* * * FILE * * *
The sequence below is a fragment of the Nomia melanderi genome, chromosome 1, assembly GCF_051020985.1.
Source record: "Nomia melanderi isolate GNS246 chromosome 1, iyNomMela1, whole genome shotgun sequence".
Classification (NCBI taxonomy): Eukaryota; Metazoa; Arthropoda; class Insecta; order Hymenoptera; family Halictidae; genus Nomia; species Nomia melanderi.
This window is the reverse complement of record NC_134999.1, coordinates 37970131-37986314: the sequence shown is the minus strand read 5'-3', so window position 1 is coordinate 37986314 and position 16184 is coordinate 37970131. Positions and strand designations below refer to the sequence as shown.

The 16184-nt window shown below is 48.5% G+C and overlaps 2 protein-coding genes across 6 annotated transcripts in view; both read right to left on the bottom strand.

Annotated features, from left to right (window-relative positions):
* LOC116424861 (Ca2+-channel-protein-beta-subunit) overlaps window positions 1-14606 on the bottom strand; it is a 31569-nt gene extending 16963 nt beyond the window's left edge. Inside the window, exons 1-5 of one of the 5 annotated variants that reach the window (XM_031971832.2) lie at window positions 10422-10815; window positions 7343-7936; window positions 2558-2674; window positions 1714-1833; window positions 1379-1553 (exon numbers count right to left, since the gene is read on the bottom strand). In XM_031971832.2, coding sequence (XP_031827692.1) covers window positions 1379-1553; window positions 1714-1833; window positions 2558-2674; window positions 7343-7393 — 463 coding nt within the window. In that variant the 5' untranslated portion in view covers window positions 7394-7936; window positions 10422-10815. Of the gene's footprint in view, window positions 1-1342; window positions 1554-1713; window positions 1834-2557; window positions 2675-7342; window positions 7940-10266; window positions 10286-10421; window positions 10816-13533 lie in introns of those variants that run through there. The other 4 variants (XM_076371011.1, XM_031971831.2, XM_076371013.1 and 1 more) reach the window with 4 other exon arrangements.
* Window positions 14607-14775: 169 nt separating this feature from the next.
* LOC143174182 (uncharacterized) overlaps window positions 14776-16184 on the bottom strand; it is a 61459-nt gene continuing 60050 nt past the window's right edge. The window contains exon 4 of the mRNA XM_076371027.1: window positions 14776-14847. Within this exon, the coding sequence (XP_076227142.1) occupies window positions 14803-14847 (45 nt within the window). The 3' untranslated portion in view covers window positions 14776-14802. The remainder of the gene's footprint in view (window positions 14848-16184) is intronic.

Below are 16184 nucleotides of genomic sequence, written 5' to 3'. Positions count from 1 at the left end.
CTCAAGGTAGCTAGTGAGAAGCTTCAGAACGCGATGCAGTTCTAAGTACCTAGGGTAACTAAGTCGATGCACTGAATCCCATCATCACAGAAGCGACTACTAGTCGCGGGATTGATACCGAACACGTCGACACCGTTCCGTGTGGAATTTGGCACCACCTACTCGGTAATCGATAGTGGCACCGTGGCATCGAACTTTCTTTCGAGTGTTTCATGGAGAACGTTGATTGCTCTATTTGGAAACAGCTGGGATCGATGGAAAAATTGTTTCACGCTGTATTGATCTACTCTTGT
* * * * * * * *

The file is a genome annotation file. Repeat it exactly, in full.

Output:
The sequence below is a fragment of the Nomia melanderi genome, chromosome 1, assembly GCF_051020985.1.
Source record: "Nomia melanderi isolate GNS246 chromosome 1, iyNomMela1, whole genome shotgun sequence".
Classification (NCBI taxonomy): Eukaryota; Metazoa; Arthropoda; class Insecta; order Hymenoptera; family Halictidae; genus Nomia; species Nomia melanderi.
This window is the reverse complement of record NC_134999.1, coordinates 37970131-37986314: the sequence shown is the minus strand read 5'-3', so window position 1 is coordinate 37986314 and position 16184 is coordinate 37970131. Positions and strand designations below refer to the sequence as shown.

The 16184-nt window shown below is 48.5% G+C and overlaps 2 protein-coding genes across 6 annotated transcripts in view; both read right to left on the bottom strand.

Annotated features, from left to right (window-relative positions):
* LOC116424861 (Ca2+-channel-protein-beta-subunit) overlaps window positions 1-14606 on the bottom strand; it is a 31569-nt gene extending 16963 nt beyond the window's left edge. Inside the window, exons 1-5 of one of the 5 annotated variants that reach the window (XM_031971832.2) lie at window positions 10422-10815; window positions 7343-7936; window positions 2558-2674; window positions 1714-1833; window positions 1379-1553 (exon numbers count right to left, since the gene is read on the bottom strand). In XM_031971832.2, coding sequence (XP_031827692.1) covers window positions 1379-1553; window positions 1714-1833; window positions 2558-2674; window positions 7343-7393 — 463 coding nt within the window. In that variant the 5' untranslated portion in view covers window positions 7394-7936; window positions 10422-10815. Of the gene's footprint in view, window positions 1-1342; window positions 1554-1713; window positions 1834-2557; window positions 2675-7342; window positions 7940-10266; window positions 10286-10421; window positions 10816-13533 lie in introns of those variants that run through there. The other 4 variants (XM_076371011.1, XM_031971831.2, XM_076371013.1 and 1 more) reach the window with 4 other exon arrangements.
* Window positions 14607-14775: 169 nt separating this feature from the next.
* LOC143174182 (uncharacterized) overlaps window positions 14776-16184 on the bottom strand; it is a 61459-nt gene continuing 60050 nt past the window's right edge. The window contains exon 4 of the mRNA XM_076371027.1: window positions 14776-14847. Within this exon, the coding sequence (XP_076227142.1) occupies window positions 14803-14847 (45 nt within the window). The 3' untranslated portion in view covers window positions 14776-14802. The remainder of the gene's footprint in view (window positions 14848-16184) is intronic.

Below are 16184 nucleotides of genomic sequence, written 5' to 3'. Positions count from 1 at the left end.
CTCAAGGTAGCTAGTGAGAAGCTTCAGAACGCGATGCAGTTCTAAGTACCTAGGGTAACTAAGTCGATGCACTGAATCCCATCATCACAGAAGCGACTACTAGTCGCGGGATTGATACCGAACACGTCGACACCGTTCCGTGTGGAATTTGGCACCACCTACTCGGTAATCGATAGTGGCACCGTGGCATCGAACTTTCTTTCGAGTGTTTCATGGAGAACGTTGATTGCTCTATTTGGAAACAGCTGGGATCGATGGAAAAATTGTTTCACGCTGTATTGATCTACTCTTGT